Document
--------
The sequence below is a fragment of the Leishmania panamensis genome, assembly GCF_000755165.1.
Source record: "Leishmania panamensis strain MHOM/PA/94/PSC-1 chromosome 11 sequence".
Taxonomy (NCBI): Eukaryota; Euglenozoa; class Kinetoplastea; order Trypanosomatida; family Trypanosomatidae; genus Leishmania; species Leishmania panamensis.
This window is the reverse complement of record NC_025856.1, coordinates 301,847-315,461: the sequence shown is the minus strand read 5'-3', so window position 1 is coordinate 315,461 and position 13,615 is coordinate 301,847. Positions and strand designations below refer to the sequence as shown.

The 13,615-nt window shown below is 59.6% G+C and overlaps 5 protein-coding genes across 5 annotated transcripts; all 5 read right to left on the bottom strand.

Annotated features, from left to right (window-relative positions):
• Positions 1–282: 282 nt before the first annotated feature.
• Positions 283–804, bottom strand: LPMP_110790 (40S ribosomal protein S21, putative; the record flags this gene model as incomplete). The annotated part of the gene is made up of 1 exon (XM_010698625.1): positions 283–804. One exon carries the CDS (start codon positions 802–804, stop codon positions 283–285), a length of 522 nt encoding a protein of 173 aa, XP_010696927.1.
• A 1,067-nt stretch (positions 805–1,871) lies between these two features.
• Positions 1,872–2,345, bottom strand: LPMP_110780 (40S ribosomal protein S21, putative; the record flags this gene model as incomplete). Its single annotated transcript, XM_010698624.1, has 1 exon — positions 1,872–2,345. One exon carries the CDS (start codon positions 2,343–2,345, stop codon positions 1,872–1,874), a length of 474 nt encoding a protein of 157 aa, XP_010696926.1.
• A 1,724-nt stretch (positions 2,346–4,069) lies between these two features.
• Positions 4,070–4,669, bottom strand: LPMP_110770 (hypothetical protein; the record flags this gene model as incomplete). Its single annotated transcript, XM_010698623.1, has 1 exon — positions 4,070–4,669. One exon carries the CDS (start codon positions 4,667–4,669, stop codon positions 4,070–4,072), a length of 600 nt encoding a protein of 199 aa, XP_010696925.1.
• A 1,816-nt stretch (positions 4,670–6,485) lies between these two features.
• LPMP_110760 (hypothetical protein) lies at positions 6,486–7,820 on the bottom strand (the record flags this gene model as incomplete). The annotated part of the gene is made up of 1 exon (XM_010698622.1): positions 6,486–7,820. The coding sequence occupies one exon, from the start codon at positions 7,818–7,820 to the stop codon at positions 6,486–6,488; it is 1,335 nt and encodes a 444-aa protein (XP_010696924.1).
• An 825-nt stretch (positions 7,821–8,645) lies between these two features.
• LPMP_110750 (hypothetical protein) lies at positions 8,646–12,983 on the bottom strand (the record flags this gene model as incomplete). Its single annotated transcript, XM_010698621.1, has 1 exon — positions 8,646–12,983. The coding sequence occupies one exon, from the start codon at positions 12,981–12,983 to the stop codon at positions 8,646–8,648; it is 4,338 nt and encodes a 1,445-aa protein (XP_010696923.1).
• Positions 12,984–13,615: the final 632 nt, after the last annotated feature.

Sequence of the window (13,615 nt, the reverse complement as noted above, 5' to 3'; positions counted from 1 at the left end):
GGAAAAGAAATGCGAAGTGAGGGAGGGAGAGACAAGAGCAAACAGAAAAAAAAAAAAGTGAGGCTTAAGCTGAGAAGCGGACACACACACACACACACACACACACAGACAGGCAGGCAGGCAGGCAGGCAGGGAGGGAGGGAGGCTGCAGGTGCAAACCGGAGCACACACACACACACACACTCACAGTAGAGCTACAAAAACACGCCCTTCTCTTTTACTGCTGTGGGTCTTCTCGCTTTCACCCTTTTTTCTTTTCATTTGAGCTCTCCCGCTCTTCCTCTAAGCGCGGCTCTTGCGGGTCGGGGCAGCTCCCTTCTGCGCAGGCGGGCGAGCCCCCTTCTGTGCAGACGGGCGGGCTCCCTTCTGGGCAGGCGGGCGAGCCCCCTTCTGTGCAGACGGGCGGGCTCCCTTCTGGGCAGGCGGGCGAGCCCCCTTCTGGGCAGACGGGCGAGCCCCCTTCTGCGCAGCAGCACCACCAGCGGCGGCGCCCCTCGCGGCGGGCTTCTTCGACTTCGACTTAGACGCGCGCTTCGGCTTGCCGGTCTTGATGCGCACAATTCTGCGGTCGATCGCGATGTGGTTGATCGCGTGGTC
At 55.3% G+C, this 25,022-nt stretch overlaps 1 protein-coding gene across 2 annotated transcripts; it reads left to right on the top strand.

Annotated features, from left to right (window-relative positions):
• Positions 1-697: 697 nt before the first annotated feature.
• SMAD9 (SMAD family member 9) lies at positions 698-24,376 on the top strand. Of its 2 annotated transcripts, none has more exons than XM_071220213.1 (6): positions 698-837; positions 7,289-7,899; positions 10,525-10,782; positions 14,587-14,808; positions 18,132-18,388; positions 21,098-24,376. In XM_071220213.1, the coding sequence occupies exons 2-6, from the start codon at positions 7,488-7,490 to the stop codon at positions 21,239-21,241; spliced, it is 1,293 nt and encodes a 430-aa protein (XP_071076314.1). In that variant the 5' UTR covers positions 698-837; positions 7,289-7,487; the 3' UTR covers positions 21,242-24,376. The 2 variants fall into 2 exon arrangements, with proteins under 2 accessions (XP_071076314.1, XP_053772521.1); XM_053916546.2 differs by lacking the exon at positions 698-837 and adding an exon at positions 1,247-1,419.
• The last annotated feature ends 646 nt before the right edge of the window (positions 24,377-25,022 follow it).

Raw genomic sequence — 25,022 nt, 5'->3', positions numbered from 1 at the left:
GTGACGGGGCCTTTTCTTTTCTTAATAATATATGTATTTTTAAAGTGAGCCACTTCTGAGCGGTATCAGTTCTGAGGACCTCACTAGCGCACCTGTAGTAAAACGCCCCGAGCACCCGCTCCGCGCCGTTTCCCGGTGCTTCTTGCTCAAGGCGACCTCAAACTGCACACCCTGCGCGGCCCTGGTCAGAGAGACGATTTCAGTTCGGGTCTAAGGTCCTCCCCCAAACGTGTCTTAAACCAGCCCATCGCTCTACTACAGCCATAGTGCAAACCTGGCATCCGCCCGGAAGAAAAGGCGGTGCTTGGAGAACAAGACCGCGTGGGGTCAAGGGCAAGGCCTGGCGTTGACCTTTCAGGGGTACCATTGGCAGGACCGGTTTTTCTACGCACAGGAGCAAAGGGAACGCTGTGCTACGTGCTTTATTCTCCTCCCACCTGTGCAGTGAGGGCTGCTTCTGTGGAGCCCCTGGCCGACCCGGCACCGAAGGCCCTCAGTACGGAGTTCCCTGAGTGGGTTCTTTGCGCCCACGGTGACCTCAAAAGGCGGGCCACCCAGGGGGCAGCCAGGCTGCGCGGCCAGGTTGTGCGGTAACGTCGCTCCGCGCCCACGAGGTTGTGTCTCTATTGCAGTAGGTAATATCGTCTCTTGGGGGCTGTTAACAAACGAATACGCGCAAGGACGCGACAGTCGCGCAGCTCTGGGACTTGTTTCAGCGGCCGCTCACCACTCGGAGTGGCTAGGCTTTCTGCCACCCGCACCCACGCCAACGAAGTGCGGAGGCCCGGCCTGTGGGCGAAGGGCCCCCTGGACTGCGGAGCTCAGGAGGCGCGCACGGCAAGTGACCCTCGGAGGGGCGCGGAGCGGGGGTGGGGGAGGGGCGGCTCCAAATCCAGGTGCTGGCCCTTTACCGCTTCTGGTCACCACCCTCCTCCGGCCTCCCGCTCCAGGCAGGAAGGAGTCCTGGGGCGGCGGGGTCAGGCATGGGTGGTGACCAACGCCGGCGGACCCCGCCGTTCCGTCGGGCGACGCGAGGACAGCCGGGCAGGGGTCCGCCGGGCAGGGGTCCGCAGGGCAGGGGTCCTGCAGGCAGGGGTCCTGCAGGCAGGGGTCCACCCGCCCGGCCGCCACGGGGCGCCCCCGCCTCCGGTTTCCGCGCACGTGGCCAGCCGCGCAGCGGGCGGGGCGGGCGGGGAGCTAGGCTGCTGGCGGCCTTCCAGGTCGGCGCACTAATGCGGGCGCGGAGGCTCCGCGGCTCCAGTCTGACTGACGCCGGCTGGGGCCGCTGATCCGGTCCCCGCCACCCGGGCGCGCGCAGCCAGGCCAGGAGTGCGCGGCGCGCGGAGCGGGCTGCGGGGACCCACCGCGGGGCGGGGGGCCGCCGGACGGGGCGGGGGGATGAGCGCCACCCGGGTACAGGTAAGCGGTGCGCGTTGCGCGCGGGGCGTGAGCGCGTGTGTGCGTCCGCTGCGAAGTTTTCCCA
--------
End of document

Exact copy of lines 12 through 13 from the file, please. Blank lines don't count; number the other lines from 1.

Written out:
• Positions 4,070–4,669, bottom strand: LPMP_110770 (hypothetical protein; the record flags this gene model as incomplete). Its single annotated transcript, XM_010698623.1, has 1 exon — positions 4,070–4,669. One exon carries the CDS (start codon positions 4,667–4,669, stop codon positions 4,070–4,072), a length of 600 nt encoding a protein of 199 aa, XP_010696925.1.
• A 1,816-nt stretch (positions 4,670–6,485) lies between these two features.